Thanksgiving evokes images of abundant tables heaving with traditional roast turkey, hearty stuffings, and classic sides. But if you were to journey back to the inaugural 1621 Thanksgiving feast shared between the Pilgrims and the Wampanoag tribe, you’d likely see a very different spread — one featuring an array of seafood.
In light of this historical connection between Thanksgiving and seafood, we’ve thoughtfully curated a collection of Thanksgiving fish recipes (and a few featuring shellfish, for good measure), each deserving a place at your holiday table.
Whether you seek to complement your traditional turkey or embark on a complete Thanksgiving transformation, these seafood creations pay homage to the first Thanksgiving while incorporating fall flavors and time-honored traditions. Dessert is up to you!
Broiled Mussels with Garlic-Herb Butter
Historians suggest mussels were eaten at the first Thanksgiving feast. So, think of this simple dish as a contemporary take on the “Mussels Seeth’d with Parsley and Beer” served at the regularly sold-out and historically accurate “New England Harvest Feast” hosted by the museum celebrating the Plimouth (yes, in this case it’s “Plimouth”…just go with it) settlement. This recipe features mussels on the half shell, brushed with butter infused with a hint of Pernod, a French anise liquor. They’re then broiled to a golden finish.
Salmon and Sweet Potato Fishcakes
This Thanksgiving fish recipe combines flaky wild Alaskan salmon and sweet potatoes to create a unique addition to your table. The scallions, mustard, lime zest, and juice brightens the savory dish, while the cornmeal coating adds a satisfying crunch. Top them off with an aromatic sauce scented with rosemary, and these fishcakes are a lovely menu option for your feast.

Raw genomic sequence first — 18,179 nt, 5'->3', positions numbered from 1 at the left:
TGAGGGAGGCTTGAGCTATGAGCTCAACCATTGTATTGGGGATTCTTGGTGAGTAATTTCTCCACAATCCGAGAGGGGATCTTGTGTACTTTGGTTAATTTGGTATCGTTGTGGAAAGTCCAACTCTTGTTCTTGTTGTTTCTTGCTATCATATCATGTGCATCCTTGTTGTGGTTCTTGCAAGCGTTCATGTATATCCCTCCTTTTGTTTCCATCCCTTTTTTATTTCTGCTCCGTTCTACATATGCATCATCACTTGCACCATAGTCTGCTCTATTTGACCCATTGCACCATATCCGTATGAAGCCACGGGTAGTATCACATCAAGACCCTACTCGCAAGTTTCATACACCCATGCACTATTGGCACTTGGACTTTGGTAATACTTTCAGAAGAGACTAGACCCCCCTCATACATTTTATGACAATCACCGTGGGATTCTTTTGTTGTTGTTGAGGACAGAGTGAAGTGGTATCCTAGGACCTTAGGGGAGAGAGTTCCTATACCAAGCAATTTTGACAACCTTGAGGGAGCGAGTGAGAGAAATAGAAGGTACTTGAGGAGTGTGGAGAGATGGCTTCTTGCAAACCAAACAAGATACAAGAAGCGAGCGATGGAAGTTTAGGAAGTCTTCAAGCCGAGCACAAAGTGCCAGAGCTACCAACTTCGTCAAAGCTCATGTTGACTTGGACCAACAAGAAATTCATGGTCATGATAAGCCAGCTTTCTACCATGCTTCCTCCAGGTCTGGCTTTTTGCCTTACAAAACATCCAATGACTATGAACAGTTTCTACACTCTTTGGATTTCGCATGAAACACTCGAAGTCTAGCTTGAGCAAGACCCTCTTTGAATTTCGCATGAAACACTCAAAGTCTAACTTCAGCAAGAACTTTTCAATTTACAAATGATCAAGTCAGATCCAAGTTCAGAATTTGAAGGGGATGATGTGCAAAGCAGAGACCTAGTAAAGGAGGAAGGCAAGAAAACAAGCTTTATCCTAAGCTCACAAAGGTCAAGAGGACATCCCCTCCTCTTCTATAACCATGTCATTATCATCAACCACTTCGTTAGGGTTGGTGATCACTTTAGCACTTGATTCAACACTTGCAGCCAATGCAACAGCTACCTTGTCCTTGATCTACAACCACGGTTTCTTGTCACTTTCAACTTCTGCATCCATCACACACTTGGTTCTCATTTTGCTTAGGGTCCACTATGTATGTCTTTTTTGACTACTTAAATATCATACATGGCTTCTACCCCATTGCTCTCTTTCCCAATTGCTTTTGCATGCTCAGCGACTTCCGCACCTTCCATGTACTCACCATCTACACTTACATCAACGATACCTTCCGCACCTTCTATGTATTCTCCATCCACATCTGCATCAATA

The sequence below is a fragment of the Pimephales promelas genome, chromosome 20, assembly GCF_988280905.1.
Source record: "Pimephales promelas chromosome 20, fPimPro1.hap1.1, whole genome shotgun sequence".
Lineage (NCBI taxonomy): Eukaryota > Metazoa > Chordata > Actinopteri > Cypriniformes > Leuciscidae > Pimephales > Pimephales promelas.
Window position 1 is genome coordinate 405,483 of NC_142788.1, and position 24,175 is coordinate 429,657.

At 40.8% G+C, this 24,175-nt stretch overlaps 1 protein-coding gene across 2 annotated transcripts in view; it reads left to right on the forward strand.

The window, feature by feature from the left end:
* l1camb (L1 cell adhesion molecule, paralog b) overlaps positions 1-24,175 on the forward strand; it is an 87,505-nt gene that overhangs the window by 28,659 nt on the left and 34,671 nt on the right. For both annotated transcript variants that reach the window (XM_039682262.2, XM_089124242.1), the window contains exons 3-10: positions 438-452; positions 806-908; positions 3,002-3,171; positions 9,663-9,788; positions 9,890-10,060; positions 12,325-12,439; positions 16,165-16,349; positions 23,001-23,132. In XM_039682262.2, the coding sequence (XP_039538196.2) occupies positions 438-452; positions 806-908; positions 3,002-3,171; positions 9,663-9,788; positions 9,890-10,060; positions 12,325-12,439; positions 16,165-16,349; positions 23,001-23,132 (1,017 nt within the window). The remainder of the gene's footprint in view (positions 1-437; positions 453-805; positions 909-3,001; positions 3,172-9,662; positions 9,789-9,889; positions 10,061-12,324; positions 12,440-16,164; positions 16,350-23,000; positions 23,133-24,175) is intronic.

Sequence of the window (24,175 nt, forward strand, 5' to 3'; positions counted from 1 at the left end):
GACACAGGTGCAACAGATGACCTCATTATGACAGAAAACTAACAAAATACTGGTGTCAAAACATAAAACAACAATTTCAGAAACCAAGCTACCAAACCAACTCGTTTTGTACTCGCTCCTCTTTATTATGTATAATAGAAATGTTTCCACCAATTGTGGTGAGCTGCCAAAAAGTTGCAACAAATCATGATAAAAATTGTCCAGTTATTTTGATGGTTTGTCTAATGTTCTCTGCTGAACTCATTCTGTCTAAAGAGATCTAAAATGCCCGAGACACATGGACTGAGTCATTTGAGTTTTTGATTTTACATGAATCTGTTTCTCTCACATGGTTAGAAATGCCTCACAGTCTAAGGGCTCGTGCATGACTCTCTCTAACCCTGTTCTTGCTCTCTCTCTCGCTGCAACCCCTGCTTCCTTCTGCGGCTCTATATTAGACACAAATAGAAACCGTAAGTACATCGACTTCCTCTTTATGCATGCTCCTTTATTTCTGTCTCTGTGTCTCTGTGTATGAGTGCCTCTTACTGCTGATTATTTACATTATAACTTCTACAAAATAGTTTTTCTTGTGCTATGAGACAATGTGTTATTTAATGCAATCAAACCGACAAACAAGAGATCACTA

Alaskan Cod with Bean and Corn Salad
Surely you know this story from school: Squanto, a Patuxet Native American, played a crucial role in the survival of early Pilgrims in Plymouth. According to legend, he passed on to them agricultural knowledge, such as using fish to fertilize corn plants and the “Three Sisters” planting method that grows corn, beans, and squash together in a single mound. Celebrate this history with a fresh bean and corn salad, a perfect accompaniment to Alaskan cod, producing a delightful Thanksgiving side dish with fresh ingredients.
Butter Poached Lobster
To replicate the likely first Thanksgiving, consider adding some lobster to your menu. It makes sense, since this event took place in New England, which is known for the 10-legged crustacean. Not only is it historically accurate, but it’s also the ultimate celebratory food.
Butter-poached lobster is a standout option, as the slow, gentle cooking process ensures tender meat. Once poached, serve it hot or cool it under cold water, presenting it on a bed of crisp butter lettuce or assembling flavorful, New England-style lobster rolls, a fitting tribute to where the first Thanksgiving was celebrated.
Olive Oil Poached Salmon with Chunky Mashed Potatoes
Thanksgiving is not complete without a big bowl of mashed potatoes to pass around the table, so why not take this holiday classic to the next level by pairing it with some wild Alaskan salmon? The secret to this Thanksgiving fish recipe lies in poaching the salmon in oil, a technique favored by seafood connoisseurs and chefs for its delectable flavor. The gentle, slow cooking at low heat produces a supremely moist texture. Opt for full-flavored extra virgin olive oil to infuse the dish with aromatic, apple-like notes. Alternately, you can substitute chicken broth if you prefer.
Crab Cakes with Apple Fennel Slaw
These crab cakes will add a touch of freshness and elegance to your Thanksgiving spread. The apple-fennel-radish slaw, full of crisp fall flavors, adds a refreshing contrast to the crunchy cakes dotted with buttery crab, creating a beautiful complement to the savory crab cakes. A zesty Meyer lemon dressing ties it all together.